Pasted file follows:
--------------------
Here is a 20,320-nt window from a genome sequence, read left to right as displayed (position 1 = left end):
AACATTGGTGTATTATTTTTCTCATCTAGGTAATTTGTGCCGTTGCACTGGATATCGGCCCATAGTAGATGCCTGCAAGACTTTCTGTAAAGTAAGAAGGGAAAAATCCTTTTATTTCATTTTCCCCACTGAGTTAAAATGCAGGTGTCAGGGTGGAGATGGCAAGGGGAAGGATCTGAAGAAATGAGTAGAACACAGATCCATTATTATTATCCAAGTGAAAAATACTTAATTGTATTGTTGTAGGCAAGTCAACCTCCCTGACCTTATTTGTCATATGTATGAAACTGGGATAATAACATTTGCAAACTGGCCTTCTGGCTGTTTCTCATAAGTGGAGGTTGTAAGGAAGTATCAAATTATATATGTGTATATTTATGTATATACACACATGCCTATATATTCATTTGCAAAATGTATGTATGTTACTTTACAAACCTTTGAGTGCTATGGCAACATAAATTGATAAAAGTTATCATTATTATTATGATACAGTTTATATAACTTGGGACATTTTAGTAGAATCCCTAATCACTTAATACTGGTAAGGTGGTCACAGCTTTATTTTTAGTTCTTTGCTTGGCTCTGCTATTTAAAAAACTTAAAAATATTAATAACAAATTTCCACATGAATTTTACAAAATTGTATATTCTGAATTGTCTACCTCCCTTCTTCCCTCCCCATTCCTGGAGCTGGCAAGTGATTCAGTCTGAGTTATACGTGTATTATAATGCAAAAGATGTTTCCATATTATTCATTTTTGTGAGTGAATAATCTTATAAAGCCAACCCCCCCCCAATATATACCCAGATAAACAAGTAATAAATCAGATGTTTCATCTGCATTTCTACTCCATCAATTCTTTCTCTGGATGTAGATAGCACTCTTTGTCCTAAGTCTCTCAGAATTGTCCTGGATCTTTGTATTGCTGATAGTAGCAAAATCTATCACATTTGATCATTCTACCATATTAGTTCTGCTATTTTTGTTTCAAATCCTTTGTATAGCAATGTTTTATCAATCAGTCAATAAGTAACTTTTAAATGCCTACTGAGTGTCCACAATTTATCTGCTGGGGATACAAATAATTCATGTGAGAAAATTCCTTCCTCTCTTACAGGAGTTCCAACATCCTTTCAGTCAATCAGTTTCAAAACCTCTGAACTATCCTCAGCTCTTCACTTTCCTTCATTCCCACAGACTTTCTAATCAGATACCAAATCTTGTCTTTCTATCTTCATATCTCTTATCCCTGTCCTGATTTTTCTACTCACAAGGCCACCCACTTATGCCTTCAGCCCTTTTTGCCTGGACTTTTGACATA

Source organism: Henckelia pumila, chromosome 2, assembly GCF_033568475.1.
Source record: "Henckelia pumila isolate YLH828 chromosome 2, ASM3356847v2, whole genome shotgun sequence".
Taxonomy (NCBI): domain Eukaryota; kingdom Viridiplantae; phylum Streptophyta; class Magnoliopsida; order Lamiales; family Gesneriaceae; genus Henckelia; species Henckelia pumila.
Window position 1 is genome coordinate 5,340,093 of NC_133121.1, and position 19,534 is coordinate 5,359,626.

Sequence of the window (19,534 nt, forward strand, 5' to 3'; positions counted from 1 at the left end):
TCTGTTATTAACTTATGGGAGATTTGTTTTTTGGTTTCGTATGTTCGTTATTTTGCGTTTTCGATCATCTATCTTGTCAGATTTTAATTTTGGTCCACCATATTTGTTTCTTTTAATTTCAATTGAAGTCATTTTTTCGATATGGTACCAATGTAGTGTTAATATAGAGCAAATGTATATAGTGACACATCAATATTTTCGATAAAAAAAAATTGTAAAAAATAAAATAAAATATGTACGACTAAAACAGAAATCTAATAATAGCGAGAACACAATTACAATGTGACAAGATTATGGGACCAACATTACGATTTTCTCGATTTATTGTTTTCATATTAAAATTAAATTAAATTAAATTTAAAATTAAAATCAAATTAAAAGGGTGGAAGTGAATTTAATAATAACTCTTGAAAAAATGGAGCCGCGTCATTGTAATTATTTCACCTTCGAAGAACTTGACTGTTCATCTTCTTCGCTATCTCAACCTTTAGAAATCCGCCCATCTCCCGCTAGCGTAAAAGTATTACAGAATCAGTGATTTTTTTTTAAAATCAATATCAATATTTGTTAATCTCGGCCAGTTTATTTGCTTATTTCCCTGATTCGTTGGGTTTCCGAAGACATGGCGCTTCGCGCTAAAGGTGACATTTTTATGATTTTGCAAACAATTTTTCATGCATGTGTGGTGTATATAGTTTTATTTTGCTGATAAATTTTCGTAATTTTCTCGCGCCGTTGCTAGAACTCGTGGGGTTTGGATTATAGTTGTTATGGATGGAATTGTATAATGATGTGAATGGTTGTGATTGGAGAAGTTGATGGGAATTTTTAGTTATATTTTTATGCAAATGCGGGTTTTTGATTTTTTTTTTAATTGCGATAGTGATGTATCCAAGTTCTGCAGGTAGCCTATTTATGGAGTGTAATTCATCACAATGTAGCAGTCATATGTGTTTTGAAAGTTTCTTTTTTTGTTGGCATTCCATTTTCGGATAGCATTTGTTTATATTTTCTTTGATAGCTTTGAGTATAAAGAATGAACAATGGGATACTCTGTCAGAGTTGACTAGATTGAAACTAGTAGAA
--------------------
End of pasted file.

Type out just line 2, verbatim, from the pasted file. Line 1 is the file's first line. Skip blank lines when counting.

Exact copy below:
AACATTGGTGTATTATTTTTCTCATCTAGGTAATTTGTGCCGTTGCACTGGATATCGGCCCATAGTAGATGCCTGCAAGACTTTCTGTAAAGTAAGAAGGGAAAAATCCTTTTATTTCATTTTCCCCACTGAGTTAAAATGCAGGTGTCAGGGTGGAGATGGCAAGGGGAAGGATCTGAAGAAATGAGTAGAACACAGATCCATTATTATTATCCAAGTGAAAAATACTTAATTGTATTGTTGTAGGCAAGTCAACCTCCCTGACCTTATTTGTCATATGTATGAAACTGGGATAATAACATTTGCAAACTGGCCTTCTGGCTGTTTCTCATAAGTGGAGGTTGTAAGGAAGTATCAAATTATATATGTGTATATTTATGTATATACACACATGCCTATATATTCATTTGCAAAATGTATGTATGTTACTTTACAAACCTTTGAGTGCTATGGCAACATAAATTGATAAAAGTTATCATTATTATTATGATACAGTTTATATAACTTGGGACATTTTAGTAGAATCCCTAATCACTTAATACTGGTAAGGTGGTCACAGCTTTATTTTTAGTTCTTTGCTTGGCTCTGCTATTTAAAAAACTTAAAAATATTAATAACAAATTTCCACATGAATTTTACAAAATTGTATATTCTGAATTGTCTACCTCCCTTCTTCCCTCCCCATTCCTGGAGCTGGCAAGTGATTCAGTCTGAGTTATACGTGTATTATAATGCAAAAGATGTTTCCATATTATTCATTTTTGTGAGTGAATAATCTTATAAAGCCAACCCCCCCCCAATATATACCCAGATAAACAAGTAATAAATCAGATGTTTCATCTGCATTTCTACTCCATCAATTCTTTCTCTGGATGTAGATAGCACTCTTTGTCCTAAGTCTCTCAGAATTGTCCTGGATCTTTGTATTGCTGATAGTAGCAAAATCTATCACATTTGATCATTCTACCATATTAGTTCTGCTATTTTTGTTTCAAATCCTTTGTATAGCAATGTTTTATCAATCAGTCAATAAGTAACTTTTAAATGCCTACTGAGTGTCCACAATTTATCTGCTGGGGATACAAATAATTCATGTGAGAAAATTCCTTCCTCTCTTACAGGAGTTCCAACATCCTTTCAGTCAATCAGTTTCAAAACCTCTGAACTATCCTCAGCTCTTCACTTTCCTTCATTCCCACAGACTTTCTAATCAGATACCAAATCTTGTCTTTCTATCTTCATATCTCTTATCCCTGTCCTGATTTTTCTACTCACAAGGCCACCCACTTATGCCTTCAGCCCTTTTTGCCTGGACTTTTGACATA